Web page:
One of the many great things that make Giuseppe Filianoti's singing so special -- ignoring for a moment the vocal difficulties that troubled him and that we really hope are a thing of the past -- is that he is that rare being: a passionate reader. His love for the written text is an integral part of what makes his presence on stage so compelling: when so many of his colleagues -- regardless of their vocal abilities -- sometimes do not really seem to understand the meaning of the words they're singing -- Filianoti instead is always about the text, its meaning, the dramatic weight of each sentence.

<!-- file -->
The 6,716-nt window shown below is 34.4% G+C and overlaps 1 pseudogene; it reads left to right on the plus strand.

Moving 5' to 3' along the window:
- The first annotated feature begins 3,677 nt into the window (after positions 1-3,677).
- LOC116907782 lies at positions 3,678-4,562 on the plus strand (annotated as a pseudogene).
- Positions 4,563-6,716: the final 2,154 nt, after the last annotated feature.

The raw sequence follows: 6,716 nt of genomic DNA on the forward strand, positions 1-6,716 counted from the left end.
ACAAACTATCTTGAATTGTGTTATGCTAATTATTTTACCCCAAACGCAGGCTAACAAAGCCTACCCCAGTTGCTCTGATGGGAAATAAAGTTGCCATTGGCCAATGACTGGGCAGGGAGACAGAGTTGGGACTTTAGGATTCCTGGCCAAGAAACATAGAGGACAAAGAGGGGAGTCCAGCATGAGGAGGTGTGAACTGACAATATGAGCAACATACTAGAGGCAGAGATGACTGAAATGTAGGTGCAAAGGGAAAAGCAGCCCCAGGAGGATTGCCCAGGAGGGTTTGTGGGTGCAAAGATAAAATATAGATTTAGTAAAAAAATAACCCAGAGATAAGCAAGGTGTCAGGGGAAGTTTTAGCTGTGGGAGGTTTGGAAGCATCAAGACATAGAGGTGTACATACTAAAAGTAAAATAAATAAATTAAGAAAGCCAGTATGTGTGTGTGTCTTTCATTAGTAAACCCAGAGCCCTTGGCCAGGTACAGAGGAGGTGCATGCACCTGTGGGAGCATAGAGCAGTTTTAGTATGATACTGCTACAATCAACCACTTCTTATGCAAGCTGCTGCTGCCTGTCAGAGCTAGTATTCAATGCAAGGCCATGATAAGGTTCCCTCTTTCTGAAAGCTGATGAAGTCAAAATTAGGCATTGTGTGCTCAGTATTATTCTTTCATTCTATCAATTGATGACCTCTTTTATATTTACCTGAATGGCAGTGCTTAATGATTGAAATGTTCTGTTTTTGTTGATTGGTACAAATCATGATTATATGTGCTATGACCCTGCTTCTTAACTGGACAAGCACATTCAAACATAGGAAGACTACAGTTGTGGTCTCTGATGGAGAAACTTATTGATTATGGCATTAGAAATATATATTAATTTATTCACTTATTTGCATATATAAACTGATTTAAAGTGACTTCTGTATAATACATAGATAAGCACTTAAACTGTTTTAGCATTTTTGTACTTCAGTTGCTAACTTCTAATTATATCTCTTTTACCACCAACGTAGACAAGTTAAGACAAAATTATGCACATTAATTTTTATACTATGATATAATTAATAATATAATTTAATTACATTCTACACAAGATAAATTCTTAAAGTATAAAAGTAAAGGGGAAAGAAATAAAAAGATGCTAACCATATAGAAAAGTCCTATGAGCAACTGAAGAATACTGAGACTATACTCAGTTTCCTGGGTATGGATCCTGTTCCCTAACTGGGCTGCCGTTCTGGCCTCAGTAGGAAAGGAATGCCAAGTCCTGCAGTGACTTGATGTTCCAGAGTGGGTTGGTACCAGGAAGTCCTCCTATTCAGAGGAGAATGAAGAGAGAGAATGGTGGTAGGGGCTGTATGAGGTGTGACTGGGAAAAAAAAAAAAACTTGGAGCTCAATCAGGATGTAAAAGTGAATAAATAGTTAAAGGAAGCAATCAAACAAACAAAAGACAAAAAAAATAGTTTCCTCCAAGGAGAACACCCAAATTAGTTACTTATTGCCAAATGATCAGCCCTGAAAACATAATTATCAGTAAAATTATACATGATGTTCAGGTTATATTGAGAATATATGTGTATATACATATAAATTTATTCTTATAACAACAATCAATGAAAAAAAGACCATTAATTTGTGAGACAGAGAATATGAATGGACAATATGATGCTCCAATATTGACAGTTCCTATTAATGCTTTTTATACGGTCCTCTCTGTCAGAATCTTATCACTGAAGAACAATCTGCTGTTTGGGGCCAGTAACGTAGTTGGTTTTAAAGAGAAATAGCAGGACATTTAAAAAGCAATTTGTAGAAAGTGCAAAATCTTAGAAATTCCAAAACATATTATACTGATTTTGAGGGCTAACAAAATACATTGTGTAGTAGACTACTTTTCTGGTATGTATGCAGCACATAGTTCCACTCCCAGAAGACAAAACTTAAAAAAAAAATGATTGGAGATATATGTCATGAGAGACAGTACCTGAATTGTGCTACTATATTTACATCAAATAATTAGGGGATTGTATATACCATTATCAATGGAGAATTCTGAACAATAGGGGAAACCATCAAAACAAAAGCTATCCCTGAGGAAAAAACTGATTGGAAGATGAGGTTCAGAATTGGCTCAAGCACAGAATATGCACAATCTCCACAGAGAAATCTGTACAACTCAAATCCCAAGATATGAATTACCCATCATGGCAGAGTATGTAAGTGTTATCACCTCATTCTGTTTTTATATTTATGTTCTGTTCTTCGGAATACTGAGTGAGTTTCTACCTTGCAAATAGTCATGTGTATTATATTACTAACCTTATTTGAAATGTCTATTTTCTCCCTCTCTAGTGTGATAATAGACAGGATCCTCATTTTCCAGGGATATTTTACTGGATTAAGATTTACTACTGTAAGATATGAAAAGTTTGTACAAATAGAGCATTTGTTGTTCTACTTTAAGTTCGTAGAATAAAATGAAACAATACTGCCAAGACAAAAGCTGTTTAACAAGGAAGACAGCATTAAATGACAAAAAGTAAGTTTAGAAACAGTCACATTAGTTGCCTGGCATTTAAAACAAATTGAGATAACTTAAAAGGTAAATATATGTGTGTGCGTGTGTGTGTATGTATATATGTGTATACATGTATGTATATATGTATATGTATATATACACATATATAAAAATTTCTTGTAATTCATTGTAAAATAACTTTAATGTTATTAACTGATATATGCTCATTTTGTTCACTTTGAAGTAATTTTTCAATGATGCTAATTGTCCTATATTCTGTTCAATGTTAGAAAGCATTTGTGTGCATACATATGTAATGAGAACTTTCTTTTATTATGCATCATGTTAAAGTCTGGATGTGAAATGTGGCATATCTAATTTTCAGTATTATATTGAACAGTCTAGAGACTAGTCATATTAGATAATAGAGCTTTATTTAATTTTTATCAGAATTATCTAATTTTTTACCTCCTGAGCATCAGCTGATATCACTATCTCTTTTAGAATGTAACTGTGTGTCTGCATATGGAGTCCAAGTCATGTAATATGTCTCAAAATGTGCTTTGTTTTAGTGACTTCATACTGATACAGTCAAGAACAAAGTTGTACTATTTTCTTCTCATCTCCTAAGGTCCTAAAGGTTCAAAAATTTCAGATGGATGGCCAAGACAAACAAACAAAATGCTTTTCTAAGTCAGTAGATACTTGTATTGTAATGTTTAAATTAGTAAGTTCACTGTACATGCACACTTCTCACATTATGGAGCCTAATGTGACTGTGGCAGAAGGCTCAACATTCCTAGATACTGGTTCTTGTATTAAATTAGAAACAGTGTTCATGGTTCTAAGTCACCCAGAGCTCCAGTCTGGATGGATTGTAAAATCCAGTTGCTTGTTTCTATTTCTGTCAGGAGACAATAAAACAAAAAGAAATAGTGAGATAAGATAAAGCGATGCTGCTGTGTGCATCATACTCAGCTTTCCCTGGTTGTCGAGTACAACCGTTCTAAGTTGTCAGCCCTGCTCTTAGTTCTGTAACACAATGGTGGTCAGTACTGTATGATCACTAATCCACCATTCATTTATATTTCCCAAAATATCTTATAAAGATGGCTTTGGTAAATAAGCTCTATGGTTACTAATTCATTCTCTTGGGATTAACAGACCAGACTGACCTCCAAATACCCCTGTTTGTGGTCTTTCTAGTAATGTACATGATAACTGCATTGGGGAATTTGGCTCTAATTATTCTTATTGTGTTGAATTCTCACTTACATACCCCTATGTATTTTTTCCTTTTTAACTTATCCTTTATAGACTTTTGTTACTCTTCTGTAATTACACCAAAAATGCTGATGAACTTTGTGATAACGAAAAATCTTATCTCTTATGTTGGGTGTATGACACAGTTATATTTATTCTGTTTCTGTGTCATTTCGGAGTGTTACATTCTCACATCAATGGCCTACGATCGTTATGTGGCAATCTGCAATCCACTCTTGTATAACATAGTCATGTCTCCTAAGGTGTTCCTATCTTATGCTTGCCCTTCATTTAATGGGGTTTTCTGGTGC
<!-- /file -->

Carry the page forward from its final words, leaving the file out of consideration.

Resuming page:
In a recent Playbill interview, the young Italian tenor shared the skinny on the books that he really, really considers essential. And it's quite a list: Vladimir Nabokov's "The Real Life of Sebastian Knight"; Henry James's "The Lesson of the Master" & "The Real Thing"; Richard Powers's "The Time of Our Singing". Then a classic Italo Svevo, "The Confessions of Zeno"; Joyce's "Dubliners". And then, of course, literary gourmet that he is, he mentions "everything by Italo Calvino".